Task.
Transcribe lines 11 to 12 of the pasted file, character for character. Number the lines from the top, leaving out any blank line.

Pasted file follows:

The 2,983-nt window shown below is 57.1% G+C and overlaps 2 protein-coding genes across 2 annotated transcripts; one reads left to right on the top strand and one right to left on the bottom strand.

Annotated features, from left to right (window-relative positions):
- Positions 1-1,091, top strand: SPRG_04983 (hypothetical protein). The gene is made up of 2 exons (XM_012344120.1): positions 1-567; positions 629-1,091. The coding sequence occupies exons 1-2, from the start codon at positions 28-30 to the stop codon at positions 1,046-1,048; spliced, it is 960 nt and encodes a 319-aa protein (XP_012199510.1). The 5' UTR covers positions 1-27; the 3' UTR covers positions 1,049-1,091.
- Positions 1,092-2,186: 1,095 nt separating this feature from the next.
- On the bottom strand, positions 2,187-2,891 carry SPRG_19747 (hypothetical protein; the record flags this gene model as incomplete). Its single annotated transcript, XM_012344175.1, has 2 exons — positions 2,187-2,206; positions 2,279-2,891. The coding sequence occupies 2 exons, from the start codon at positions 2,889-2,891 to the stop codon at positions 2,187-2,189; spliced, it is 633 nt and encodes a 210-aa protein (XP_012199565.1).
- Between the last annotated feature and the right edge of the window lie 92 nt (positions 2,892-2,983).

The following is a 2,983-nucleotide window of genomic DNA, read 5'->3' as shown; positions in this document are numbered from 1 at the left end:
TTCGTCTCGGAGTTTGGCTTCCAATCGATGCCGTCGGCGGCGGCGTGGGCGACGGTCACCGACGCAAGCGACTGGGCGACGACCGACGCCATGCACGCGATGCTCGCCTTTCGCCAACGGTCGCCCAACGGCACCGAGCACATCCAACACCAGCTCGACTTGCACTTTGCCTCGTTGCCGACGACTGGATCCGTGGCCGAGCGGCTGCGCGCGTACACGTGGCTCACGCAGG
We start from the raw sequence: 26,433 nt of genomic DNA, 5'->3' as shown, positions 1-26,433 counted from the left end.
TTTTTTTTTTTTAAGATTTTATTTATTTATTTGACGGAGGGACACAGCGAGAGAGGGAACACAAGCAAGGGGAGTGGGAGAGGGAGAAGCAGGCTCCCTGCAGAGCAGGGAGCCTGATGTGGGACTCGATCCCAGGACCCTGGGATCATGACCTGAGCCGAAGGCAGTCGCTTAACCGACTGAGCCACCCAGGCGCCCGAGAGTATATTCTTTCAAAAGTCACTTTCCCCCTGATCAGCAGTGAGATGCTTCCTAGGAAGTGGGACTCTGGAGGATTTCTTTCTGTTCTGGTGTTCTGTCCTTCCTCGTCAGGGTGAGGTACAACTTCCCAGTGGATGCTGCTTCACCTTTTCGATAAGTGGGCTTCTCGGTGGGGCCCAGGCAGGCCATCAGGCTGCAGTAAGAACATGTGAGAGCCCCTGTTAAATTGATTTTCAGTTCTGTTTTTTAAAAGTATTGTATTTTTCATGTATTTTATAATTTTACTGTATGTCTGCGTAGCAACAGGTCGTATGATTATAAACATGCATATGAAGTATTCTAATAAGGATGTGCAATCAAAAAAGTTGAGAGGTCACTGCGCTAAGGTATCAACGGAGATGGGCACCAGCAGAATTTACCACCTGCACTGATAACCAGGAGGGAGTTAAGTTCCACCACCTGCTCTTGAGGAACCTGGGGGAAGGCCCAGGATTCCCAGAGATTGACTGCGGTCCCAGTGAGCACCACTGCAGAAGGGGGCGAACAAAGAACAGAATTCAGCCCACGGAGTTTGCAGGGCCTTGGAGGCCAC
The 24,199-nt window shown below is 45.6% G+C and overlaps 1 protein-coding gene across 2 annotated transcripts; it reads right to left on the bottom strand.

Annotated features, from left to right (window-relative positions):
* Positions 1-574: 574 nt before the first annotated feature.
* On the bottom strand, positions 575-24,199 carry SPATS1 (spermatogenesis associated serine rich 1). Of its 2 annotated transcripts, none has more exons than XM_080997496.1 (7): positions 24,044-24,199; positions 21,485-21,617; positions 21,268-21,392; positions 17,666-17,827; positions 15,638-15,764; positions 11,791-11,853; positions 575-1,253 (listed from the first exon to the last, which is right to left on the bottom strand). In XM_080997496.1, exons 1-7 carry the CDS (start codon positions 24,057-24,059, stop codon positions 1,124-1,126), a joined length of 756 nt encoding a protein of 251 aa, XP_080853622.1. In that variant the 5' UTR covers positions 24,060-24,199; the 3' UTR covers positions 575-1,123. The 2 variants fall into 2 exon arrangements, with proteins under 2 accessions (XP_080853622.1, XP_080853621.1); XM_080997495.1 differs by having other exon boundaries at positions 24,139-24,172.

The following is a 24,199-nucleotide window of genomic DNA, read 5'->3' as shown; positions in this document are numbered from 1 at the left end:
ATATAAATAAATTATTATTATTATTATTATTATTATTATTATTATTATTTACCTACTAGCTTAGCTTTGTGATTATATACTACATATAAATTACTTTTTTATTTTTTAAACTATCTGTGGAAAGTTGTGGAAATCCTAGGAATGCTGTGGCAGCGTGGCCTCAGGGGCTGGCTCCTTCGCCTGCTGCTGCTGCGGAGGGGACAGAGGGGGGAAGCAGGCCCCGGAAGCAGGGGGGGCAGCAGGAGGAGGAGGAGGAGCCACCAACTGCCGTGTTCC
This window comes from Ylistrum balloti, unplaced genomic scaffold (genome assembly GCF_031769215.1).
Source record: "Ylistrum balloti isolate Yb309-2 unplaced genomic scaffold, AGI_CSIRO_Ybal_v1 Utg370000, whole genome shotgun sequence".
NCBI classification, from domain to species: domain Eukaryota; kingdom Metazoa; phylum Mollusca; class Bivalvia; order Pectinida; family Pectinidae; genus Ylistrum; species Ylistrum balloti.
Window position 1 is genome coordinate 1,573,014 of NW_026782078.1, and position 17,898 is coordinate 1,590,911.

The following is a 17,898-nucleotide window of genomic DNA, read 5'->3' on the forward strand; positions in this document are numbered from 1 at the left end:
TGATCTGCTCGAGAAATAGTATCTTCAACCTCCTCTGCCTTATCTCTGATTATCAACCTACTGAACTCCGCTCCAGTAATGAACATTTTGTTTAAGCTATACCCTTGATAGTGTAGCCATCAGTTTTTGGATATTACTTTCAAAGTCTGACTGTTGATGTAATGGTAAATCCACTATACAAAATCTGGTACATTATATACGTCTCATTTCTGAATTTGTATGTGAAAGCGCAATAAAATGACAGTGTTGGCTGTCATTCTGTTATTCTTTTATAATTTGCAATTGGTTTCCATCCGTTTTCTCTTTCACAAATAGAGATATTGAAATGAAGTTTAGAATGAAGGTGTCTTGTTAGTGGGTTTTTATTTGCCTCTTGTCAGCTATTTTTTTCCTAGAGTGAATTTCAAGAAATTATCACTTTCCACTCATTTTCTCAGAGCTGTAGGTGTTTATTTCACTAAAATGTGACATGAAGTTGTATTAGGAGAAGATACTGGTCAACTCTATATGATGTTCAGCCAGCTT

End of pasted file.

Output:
The 24,199-nt window shown below is 45.6% G+C and overlaps 1 protein-coding gene across 2 annotated transcripts; it reads right to left on the bottom strand.

Annotated features, from left to right (window-relative positions):